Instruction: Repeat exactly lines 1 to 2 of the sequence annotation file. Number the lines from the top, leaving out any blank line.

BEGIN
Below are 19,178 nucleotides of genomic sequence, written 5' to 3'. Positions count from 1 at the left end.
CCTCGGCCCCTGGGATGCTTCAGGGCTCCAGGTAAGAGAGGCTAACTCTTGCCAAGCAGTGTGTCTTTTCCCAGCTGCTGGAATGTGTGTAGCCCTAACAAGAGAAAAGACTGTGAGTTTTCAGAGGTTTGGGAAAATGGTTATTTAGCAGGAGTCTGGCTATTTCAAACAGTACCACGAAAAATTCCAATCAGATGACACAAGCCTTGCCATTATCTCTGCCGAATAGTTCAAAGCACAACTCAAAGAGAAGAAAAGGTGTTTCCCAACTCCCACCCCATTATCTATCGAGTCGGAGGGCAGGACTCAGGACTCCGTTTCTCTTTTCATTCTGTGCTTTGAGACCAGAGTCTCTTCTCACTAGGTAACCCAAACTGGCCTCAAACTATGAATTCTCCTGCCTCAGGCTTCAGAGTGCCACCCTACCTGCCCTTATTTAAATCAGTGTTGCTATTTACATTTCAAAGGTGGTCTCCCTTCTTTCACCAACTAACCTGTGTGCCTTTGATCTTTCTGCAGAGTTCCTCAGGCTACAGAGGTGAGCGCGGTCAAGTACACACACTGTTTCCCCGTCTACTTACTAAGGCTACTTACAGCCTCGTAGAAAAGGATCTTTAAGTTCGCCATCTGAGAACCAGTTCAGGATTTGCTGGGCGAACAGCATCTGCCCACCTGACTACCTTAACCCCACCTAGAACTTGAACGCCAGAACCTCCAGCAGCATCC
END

Below are 19,178 nucleotides of genomic sequence, written 5' to 3'. Positions count from 1 at the left end.
CCTCGGCCCCTGGGATGCTTCAGGGCTCCAGGTAAGAGAGGCTAACTCTTGCCAAGCAGTGTGTCTTTTCCCAGCTGCTGGAATGTGTGTAGCCCTAACAAGAGAAAAGACTGTGAGTTTTCAGAGGTTTGGGAAAATGGTTATTTAGCAGGAGTCTGGCTATTTCAAACAGTACCACGAAAAATTCCAATCAGATGACACAAGCCTTGCCATTATCTCTGCCGAATAGTTCAAAGCACAACTCAAAGAGAAGAAAAGGTGTTTCCCAACTCCCACCCCATTATCTATCGAGTCGGAGGGCAGGACTCAGGACTCCGTTTCTCTTTTCATTCTGTGCTTTGAGACCAGAGTCTCTTCTCACTAGGTAACCCAAACTGGCCTCAAACTATGAATTCTCCTGCCTCAGGCTTCAGAGTGCCACCCTACCTGCCCTTATTTAAATCAGTGTTGCTATTTACATTTCAAAGGTGGTCTCCCTTCTTTCACCAACTAACCTGTGTGCCTTTGATCTTTCTGCAGAGTTCCTCAGGCTACAGAGGTGAGCGCGGTCAAGTACACACACTGTTTCCCCGTCTACTTACTAAGGCTACTTACAGCCTCGTAGAAAAGGATCTTTAAGTTCGCCATCTGAGAACCAGTTCAGGATTTGCTGGGCGAACAGCATCTGCCCACCTGACTACCTTAACCCCACCTAGAACTTGAACGCCAGAACCTCCAGCAGCATCC